May 7, 2008

something I wrote a long time ago

Are you interested in going into the wilderness to find yourself? Don't be like this guy. Dude quits his insurance company job and "went into the woods [to] find a way back to my roots and creative intelligence."

Signs this is going to go badly: dude goes by an Egyptian word for phoenix. Dude takes a queen-size air bed with him. Backpacking. With a queen-size air bed. On his back. Dude knows nothing about backpacking but decides to fast during his adventure. Apparently including minimal or no water.

Predictable result: dude has to get rescued by a helicopter and taken to a hospital.

Don't be like this guy. If you want to go on a backcountry trip, ask some people who know what they're doing how to be safe. I guarantee you know someone. Especiallly if you live in Berkeley like phoenix-man. I hereby offer to answer your questions about backpacking and canoeing, and anything more technical than that in the backcountry probably means you want someone with some experience with you.

The whole point of wilderness is that it's not controlled by humans. So if you're a city person, it's got a whole new set of dynamics and resources, and until you understand those pretty well you should be careful. Ed Viesturs climbed 12 of the 14 highest peaks in the world without oxygen. He's never climbed Annapurna. He said that he's never seen coming home as optional, so he's willing to walk away from anything that's too dangerous. This is a man who takes risks that for most of us would be off the charts, but it's the exact same mentality as [safe, reasonable] people who go out on weekend backpacking trips.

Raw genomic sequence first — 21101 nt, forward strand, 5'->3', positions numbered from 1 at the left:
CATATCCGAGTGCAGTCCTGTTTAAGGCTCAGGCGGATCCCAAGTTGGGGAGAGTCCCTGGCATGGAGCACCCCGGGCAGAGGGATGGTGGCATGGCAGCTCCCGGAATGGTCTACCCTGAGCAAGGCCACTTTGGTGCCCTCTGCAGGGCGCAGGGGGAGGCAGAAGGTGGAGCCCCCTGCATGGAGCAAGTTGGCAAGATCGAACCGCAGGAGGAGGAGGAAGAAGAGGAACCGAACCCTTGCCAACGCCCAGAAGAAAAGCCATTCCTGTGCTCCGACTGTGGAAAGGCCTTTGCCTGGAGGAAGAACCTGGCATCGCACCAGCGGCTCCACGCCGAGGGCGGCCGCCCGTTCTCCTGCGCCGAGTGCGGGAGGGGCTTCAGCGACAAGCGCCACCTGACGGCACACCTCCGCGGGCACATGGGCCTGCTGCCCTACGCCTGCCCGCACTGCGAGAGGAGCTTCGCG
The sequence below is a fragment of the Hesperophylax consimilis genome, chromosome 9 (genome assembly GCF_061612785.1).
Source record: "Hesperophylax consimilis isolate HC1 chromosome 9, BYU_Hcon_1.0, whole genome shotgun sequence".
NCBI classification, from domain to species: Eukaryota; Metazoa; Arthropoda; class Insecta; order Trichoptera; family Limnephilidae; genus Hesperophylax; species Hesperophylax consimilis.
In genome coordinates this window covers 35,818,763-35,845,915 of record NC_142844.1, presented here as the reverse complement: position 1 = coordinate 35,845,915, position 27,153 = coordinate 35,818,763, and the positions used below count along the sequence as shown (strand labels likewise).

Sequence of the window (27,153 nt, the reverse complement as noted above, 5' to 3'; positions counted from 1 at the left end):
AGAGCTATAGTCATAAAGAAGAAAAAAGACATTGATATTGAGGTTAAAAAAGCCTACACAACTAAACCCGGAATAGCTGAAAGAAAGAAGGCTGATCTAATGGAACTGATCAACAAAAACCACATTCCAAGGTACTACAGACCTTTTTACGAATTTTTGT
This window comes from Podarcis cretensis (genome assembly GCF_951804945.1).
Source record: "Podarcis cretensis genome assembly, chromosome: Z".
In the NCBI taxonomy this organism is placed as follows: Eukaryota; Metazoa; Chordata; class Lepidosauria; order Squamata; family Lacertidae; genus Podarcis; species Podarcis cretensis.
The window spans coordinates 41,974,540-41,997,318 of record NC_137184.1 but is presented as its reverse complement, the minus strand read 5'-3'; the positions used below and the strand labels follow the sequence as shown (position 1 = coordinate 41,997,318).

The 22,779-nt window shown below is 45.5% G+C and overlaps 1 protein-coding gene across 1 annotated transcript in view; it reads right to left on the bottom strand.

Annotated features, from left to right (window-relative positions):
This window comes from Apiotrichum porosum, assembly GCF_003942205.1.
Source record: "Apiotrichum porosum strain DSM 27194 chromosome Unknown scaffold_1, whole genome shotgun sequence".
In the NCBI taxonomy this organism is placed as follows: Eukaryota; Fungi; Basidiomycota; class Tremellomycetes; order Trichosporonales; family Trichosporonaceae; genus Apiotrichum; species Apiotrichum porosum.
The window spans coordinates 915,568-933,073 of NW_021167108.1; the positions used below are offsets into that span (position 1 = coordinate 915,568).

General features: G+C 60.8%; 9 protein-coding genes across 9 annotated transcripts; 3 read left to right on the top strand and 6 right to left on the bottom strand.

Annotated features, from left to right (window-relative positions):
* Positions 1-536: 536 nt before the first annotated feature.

Second thing: the people rescuing that guy in California. Some of them are volunteers - I can't tell how many, but at least one organization that got called out. This is part of what burns me about people who recklessly put themselves in a position to be rescued. Most of the search and rescue people in remote areas (maybe less in Monterey County and other more densely populated areas) are volunteers. They give up their weekends to go to trainings, get familiar with the area, and pick people up who get lost; they buy most of their own gear. You'd be surprised how many search and rescue groups are volunteers: if you get lost in the Tahoe resort, you get rescued by paid people, but if you get lost skiing in the backcountry where it's a lot more dangerous it's Tahoe Nordic S&R that'll come look for you, and they're volunteers. I mean come on. You're going to ask volunteers to put in many hours for training and rescue because you didn't do some minimal research?

No comments: